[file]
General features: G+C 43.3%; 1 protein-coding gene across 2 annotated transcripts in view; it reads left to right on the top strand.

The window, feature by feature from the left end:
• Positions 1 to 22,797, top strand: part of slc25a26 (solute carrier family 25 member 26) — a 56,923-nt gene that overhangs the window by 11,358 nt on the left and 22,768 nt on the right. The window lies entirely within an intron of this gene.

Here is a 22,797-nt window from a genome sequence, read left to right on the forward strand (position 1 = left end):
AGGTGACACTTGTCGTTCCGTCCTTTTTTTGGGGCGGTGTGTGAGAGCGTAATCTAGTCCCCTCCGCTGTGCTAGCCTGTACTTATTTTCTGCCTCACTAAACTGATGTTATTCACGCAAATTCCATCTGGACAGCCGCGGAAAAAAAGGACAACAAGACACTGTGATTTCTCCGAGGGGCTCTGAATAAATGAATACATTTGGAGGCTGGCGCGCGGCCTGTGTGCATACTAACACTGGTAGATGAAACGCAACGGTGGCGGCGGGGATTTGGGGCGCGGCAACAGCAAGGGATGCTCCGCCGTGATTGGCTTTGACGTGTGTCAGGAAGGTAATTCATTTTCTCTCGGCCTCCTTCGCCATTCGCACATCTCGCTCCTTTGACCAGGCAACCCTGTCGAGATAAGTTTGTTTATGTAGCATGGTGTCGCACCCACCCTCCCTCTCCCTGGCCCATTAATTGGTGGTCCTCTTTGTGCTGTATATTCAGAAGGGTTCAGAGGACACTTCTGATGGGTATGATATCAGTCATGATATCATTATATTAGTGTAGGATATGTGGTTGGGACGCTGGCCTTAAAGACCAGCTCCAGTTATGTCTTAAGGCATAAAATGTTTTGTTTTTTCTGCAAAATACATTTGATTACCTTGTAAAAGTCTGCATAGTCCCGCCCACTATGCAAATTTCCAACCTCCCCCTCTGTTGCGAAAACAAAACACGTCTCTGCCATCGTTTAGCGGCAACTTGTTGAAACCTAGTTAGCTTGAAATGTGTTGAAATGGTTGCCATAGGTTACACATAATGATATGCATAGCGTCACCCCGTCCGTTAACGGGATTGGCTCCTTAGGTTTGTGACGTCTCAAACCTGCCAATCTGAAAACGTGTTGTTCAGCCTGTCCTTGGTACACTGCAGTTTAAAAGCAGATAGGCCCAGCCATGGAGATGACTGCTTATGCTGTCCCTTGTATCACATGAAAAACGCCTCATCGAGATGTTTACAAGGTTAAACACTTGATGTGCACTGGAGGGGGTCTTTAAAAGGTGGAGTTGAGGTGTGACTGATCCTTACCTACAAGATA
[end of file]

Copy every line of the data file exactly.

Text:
General features: G+C 43.3%; 1 protein-coding gene across 2 annotated transcripts in view; it reads left to right on the top strand.

The window, feature by feature from the left end:
• Positions 1 to 22,797, top strand: part of slc25a26 (solute carrier family 25 member 26) — a 56,923-nt gene that overhangs the window by 11,358 nt on the left and 22,768 nt on the right. The window lies entirely within an intron of this gene.

Here is a 22,797-nt window from a genome sequence, read left to right on the forward strand (position 1 = left end):
AGGTGACACTTGTCGTTCCGTCCTTTTTTTGGGGCGGTGTGTGAGAGCGTAATCTAGTCCCCTCCGCTGTGCTAGCCTGTACTTATTTTCTGCCTCACTAAACTGATGTTATTCACGCAAATTCCATCTGGACAGCCGCGGAAAAAAAGGACAACAAGACACTGTGATTTCTCCGAGGGGCTCTGAATAAATGAATACATTTGGAGGCTGGCGCGCGGCCTGTGTGCATACTAACACTGGTAGATGAAACGCAACGGTGGCGGCGGGGATTTGGGGCGCGGCAACAGCAAGGGATGCTCCGCCGTGATTGGCTTTGACGTGTGTCAGGAAGGTAATTCATTTTCTCTCGGCCTCCTTCGCCATTCGCACATCTCGCTCCTTTGACCAGGCAACCCTGTCGAGATAAGTTTGTTTATGTAGCATGGTGTCGCACCCACCCTCCCTCTCCCTGGCCCATTAATTGGTGGTCCTCTTTGTGCTGTATATTCAGAAGGGTTCAGAGGACACTTCTGATGGGTATGATATCAGTCATGATATCATTATATTAGTGTAGGATATGTGGTTGGGACGCTGGCCTTAAAGACCAGCTCCAGTTATGTCTTAAGGCATAAAATGTTTTGTTTTTTCTGCAAAATACATTTGATTACCTTGTAAAAGTCTGCATAGTCCCGCCCACTATGCAAATTTCCAACCTCCCCCTCTGTTGCGAAAACAAAACACGTCTCTGCCATCGTTTAGCGGCAACTTGTTGAAACCTAGTTAGCTTGAAATGTGTTGAAATGGTTGCCATAGGTTACACATAATGATATGCATAGCGTCACCCCGTCCGTTAACGGGATTGGCTCCTTAGGTTTGTGACGTCTCAAACCTGCCAATCTGAAAACGTGTTGTTCAGCCTGTCCTTGGTACACTGCAGTTTAAAAGCAGATAGGCCCAGCCATGGAGATGACTGCTTATGCTGTCCCTTGTATCACATGAAAAACGCCTCATCGAGATGTTTACAAGGTTAAACACTTGATGTGCACTGGAGGGGGTCTTTAAAAGGTGGAGTTGAGGTGTGACTGATCCTTACCTACAAGATA